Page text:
Breathability & Drainage

Again, at this level, shoes are expected to vent and drain well, as riders who put in serious miles  – and likely also race – need to keep their feet cool and dry or all sorts of issues can affect performance. The Pearl Izumi P.R.O. Leader III had the best air movement, owing to it’s largely perforated upper, allowing air to freely move through the shoe. Of course you may feel the cooler weather in the Pearl, and the drainage was average. The Garneau Course Air Lite has large mesh components in the sole, which enables water to freely escape, making it a good shoe in wet weather, and also good for air movement. The Bontrager XXX gets an honorable mention here with nice ports for water and air to escape as well.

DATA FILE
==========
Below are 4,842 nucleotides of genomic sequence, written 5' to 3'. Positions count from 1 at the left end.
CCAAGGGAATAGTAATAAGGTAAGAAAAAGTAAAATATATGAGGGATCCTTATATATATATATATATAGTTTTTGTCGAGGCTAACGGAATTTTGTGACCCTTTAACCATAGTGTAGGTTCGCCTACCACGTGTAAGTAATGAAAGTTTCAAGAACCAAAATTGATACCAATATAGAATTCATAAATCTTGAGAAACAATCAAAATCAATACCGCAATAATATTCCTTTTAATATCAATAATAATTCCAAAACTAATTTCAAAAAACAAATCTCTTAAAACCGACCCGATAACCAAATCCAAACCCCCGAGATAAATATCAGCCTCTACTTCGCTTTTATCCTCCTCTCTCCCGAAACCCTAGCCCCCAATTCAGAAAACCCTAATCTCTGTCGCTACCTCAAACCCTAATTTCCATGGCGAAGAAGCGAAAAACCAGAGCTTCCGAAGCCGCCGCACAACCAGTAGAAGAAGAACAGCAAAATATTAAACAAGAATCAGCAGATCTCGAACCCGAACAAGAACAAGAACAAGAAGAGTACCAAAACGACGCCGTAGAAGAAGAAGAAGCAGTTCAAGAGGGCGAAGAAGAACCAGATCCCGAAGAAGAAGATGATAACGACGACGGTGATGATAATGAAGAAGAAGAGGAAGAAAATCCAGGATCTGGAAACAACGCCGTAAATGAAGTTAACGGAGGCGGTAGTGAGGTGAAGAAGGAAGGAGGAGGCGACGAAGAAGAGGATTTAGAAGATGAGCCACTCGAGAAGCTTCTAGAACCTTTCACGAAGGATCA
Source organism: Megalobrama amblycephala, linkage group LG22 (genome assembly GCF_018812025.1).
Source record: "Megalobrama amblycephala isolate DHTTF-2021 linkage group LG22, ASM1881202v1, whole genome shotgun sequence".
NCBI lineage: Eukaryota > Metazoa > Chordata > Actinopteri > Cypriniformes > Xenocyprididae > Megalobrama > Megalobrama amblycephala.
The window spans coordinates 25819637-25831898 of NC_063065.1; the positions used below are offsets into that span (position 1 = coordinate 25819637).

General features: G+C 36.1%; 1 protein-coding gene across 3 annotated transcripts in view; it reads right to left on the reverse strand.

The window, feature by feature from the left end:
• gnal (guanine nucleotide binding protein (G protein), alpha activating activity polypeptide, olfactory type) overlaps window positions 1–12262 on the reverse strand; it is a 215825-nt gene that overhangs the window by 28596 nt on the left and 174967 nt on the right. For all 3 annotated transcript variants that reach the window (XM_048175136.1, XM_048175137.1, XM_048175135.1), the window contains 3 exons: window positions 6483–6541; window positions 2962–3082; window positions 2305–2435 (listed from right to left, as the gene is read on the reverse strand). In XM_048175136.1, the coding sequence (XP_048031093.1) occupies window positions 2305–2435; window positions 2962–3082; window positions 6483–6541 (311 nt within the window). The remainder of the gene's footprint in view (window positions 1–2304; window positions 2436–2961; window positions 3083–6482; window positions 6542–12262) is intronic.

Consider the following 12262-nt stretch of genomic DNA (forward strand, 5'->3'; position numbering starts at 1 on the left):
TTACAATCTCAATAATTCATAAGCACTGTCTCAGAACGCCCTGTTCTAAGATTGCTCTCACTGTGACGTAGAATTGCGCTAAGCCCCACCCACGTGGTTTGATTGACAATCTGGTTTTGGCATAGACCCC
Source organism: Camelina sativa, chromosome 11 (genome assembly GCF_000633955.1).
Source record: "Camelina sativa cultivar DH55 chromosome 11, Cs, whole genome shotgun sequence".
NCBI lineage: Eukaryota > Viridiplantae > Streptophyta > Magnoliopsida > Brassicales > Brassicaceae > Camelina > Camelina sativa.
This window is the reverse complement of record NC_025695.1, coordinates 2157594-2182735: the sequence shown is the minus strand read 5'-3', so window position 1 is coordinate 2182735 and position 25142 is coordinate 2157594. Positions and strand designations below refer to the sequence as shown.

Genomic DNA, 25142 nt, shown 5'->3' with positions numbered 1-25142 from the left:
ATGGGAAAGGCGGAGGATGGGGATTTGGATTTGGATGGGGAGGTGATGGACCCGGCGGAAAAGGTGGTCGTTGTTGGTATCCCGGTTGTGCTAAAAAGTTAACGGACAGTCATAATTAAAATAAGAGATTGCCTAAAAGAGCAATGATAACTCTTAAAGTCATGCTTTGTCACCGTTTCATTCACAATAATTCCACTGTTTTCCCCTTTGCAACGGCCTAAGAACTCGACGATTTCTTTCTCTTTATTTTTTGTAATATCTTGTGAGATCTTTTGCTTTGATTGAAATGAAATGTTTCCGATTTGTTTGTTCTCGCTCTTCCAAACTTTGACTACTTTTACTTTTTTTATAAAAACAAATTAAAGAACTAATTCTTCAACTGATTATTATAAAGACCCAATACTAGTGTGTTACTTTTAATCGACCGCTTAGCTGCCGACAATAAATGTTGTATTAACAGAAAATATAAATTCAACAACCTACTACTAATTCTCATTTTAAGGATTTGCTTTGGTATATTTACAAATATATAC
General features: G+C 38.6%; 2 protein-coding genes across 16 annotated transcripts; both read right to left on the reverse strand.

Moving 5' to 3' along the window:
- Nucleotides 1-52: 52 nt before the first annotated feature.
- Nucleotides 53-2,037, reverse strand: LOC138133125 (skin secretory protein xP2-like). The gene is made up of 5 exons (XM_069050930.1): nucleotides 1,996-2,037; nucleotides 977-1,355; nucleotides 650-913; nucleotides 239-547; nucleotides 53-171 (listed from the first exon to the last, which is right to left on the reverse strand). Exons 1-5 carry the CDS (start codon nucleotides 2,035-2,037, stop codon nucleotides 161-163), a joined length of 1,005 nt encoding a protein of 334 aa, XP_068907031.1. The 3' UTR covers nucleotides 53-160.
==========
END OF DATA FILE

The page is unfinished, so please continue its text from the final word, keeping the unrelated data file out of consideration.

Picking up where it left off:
Test Methods

The shoes in the class were tested on both road and gravel bikes in the wild, and on trainers in the house. The reasoning for this is to try them in a variety of diverse circumstances. Shoes were often ridden side by side, with one brand on one foot, a different brand on the other. This would enable us to zero in on subtle differences between the shoes, and to identify their unique characteristics. These shoes were pushed to their limits doing huge climbs and descents, sprinting, and the occasional race. Wearing the shoes in a variety of weather conditions from hot to cooler/cold, dry to wet, and even in the snow is our effort to understand how they perform.